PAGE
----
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From Stefano Mazzocchi <stef...@apache.org>
Subject Re: SoC between flow and sitemap
Date Mon, 19 May 2003 16:49:01 GMT
on 5/18/03 4:53 PM Sylvain Wallez wrote:

> <historical-note>
> The TreeProcessor was written at a time where we were talking of 
> flowmaps, and we were thinking of writing it using an XML language. The 
> TreeProcessor is a framework for the defining the implementation of 
> Processor (the main Cocoon interface) in XML, using an evaluation-tree 
> based approach.
> 
> The Ovidiu hacked those strange Scheme things in the scratchpad and 
> Chistopher added continuations to Rhino. And sitemap is very likely to 
> stay the only language implemented using the TreeProcessor ;-)
> </historical-note>
> 
> So the important word in TreeProcessor is "Processor", which is the 
> interface this component implements.
> 
> The same applies to the flow : in the view pipeline, we care about data 
> given by the flow controller, but don't care wether it's written in JS, 
> Scheme, continuation-enabled Java or stackless Python.
> 
> So I don't see the problem of using the word "flow" in the object model, 
> as it is in no way related to the actual implementation of the flow.

Gosh, you are right. In fact, the opposite is true: a "flow" is a
basically a description of all state transitions of a FSM, without
taking the states into account (which are included in the sitemap)

So, yeah, let's use "flow" to indicate that: the collection of all
transitions in a FSM but without the states. Then FlowScript is the
actual implementation of it (then PyFlow, JFlow and what not ;-)

<snip/>

> You cannot store the continuation ID in a cookie, as the cookie has a 
> single value for the entire browser session, both in time and space 
> (separate windows). The continuation ID *really must* be transmitted by 
> the request (either form values or part of the URI).

d'oh! you're right.

> This is only one of the reasons why fetching the continuation ID cannot 
> be hardcoded. Another example is the XMLForm integration with the flow 
> (yep, one more nice thing by Christopher!), where a single page holds 2 
> continuations ID : the current one associated to "next", and a previous 
> one associated to "prev".

Yes. I remember discussing this IRL with Ugo a while back where he was
exactly complaining about the fact that a "back" button associated with
the previous continuation would simply make us fall back in the same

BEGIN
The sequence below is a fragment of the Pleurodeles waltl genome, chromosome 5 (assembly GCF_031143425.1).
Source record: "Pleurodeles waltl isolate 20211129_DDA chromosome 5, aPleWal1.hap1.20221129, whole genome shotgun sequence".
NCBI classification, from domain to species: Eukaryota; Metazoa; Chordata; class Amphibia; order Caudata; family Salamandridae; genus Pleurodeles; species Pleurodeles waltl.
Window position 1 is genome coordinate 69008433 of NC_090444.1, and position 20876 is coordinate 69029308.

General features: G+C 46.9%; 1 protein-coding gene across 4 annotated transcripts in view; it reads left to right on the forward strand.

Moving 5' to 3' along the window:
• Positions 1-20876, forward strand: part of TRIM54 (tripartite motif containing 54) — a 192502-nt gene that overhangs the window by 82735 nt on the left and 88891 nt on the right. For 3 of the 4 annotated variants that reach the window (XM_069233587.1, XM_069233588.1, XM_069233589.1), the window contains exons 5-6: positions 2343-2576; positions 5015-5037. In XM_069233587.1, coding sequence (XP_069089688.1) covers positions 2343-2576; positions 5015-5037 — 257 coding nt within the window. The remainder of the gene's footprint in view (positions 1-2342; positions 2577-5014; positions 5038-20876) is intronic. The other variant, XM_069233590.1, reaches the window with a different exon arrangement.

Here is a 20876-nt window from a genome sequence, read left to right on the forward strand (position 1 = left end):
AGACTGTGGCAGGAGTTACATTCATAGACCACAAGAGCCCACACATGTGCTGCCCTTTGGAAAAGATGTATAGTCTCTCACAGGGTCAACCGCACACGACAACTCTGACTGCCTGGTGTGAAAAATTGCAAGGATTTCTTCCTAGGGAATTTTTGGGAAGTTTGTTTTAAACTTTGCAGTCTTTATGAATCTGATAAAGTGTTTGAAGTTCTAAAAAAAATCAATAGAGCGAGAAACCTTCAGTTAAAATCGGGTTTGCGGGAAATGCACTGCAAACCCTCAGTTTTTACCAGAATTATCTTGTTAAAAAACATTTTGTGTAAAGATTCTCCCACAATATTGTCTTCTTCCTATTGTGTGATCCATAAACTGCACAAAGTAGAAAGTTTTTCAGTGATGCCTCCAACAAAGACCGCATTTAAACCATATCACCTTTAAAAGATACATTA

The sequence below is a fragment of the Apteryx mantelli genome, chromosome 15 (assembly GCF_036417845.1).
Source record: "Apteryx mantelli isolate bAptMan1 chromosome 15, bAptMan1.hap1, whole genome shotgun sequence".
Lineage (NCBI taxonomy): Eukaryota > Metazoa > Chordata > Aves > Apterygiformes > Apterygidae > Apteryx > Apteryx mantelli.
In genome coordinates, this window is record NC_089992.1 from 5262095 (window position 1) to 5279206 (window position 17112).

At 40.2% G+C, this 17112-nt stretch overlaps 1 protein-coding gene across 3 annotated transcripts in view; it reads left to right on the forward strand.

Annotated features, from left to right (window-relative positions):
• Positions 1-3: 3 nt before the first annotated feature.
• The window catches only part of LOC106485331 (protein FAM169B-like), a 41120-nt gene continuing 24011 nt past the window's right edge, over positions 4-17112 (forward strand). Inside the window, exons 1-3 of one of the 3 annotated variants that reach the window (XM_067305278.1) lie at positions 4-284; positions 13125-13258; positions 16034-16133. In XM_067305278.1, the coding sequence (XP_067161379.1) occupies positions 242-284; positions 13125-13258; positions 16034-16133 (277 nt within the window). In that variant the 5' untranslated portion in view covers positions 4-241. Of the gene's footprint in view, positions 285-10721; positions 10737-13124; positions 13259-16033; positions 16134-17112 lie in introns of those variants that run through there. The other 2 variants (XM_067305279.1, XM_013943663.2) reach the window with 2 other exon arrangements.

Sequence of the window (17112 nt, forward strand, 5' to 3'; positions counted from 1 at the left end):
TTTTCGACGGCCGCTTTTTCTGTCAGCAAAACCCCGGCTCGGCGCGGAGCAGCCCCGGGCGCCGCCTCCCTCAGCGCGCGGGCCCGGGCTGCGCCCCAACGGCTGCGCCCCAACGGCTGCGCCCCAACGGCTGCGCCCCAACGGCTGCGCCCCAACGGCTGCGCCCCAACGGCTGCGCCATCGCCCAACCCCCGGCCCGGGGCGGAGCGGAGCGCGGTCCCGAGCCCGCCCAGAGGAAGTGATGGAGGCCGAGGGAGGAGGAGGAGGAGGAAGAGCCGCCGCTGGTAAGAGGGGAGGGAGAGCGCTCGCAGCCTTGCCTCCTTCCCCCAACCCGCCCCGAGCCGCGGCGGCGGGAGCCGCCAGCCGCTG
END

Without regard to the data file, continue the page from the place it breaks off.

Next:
screen we are, not in the previous one. And jumping back by two
continuations will re-execute the logic between the two previous screens
(which is not always desirable). Glad to see that fixed (I haven't tried
it yet)

Note: wouldn't it be better to store one continuation ID, then add the
"history" of continuations to the Continuation object that we retrieve
with that ID?

> So we really need to be able to extract continuation IDs in various ways 
> from the request. And the sitemap is IMO the best place to do that.

I tend to agree.

> Now we could adapt the continuation naming schemes. Currently, we have a 
> single global naming space with long numbers to ensure uniqueness and 
> avoid "continuation hijacking". We could have a simpler naming scheme 
> for those continuations where the global variable scope is tied to the 
> session (using Cocoon.createSession). This could even be a simple 
> integer sequence, with an initial prefix to differentiate them from 
> global continuations. This would also solve potential problems of the 
> ContinuationsManager on clustered servers.

Ricardo and I discussed extensively about this and started challenging
the notion of continuations without sessions. Is there a real-life
reason for them?

I tend to see it very dangerous to change the behavior of the flow
engine depending on the existance of the session. It's implicit, it's
transparent, it's hidden. users will be hurt by this and will become
best practice to instantiate a session right away every time but I see
no reasons for this

note that sessions are very lightweight objects per-se and sessions
provide transparent load-balancing capabilities that are not matched by
clusters. For example, if you have a clustered cocoon environment and
you use continuations without sessions, your request might be sent to a
cocoon different from the one your previous response came from,
generating an undefined state or, more likely, an "invalid continuation"
error.

to avoid this, either we make the different clustered cocoon exchange
continuations over the wire (bottleneck!) or we patch the load-balancing
software to take continuation into consideration! (but since there is no
general rule, you have to patch it by yourself everytime and most of the
time, in big webapp servers like weblogic or websphere you don't even
have access to it!)

understand that horizontal scalability is *much* more important than raw
cocoon speed  and we must make all possible efforts to allow this to
happen or cocoon will never make it on really loaded sites.

So, what do you think if we dropped sessions-less continuations
alltogether and have the flow engine transparently create a session for
you in all cases?

-- 
Stefano.



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